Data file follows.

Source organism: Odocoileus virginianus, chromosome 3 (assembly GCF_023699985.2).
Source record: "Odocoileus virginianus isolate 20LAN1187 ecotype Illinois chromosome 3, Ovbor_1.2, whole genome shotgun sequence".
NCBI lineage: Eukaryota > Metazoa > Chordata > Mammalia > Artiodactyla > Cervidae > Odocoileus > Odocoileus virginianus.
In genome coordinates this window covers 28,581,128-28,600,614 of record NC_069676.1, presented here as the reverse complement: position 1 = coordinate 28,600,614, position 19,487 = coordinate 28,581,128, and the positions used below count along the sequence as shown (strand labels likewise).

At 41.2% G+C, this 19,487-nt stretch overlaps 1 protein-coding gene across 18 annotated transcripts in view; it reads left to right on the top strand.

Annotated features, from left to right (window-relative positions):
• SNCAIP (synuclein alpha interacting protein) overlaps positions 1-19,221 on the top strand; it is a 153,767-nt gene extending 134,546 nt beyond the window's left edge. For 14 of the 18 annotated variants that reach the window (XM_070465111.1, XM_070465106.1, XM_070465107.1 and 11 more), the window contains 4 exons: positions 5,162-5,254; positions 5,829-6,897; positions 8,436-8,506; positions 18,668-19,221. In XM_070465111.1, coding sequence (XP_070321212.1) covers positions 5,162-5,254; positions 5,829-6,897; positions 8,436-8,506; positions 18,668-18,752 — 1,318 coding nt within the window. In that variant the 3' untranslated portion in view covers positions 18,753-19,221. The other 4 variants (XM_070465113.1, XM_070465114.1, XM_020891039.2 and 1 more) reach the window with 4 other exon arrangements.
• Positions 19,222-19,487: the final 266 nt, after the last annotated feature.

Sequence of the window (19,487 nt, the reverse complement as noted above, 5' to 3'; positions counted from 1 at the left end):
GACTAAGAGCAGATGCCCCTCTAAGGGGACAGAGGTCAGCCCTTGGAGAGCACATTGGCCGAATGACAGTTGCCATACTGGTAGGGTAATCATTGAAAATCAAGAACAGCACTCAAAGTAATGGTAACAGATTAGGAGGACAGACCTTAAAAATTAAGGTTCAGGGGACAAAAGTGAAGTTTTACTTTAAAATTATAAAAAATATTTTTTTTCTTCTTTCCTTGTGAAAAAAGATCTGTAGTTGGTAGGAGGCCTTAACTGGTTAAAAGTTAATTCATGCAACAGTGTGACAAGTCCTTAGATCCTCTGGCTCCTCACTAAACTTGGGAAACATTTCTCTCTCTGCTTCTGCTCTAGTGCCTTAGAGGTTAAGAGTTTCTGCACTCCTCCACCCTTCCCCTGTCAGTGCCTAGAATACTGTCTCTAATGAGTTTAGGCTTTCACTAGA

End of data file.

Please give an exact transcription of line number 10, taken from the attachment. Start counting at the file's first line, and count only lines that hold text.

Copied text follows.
GACTAAGAGCAGATGCCCCTCTAAGGGGACAGAGGTCAGCCCTTGGAGAGCACATTGGCCGAATGACAGTTGCCATACTGGTAGGGTAATCATTGAAAATCAAGAACAGCACTCAAAGTAATGGTAACAGATTAGGAGGACAGACCTTAAAAATTAAGGTTCAGGGGACAAAAGTGAAGTTTTACTTTAAAATTATAAAAAATATTTTTTTTCTTCTTTCCTTGTGAAAAAAGATCTGTAGTTGGTAGGAGGCCTTAACTGGTTAAAAGTTAATTCATGCAACAGTGTGACAAGTCCTTAGATCCTCTGGCTCCTCACTAAACTTGGGAAACATTTCTCTCTCTGCTTCTGCTCTAGTGCCTTAGAGGTTAAGAGTTTCTGCACTCCTCCACCCTTCCCCTGTCAGTGCCTAGAATACTGTCTCTAATGAGTTTAGGCTTTCACTAGA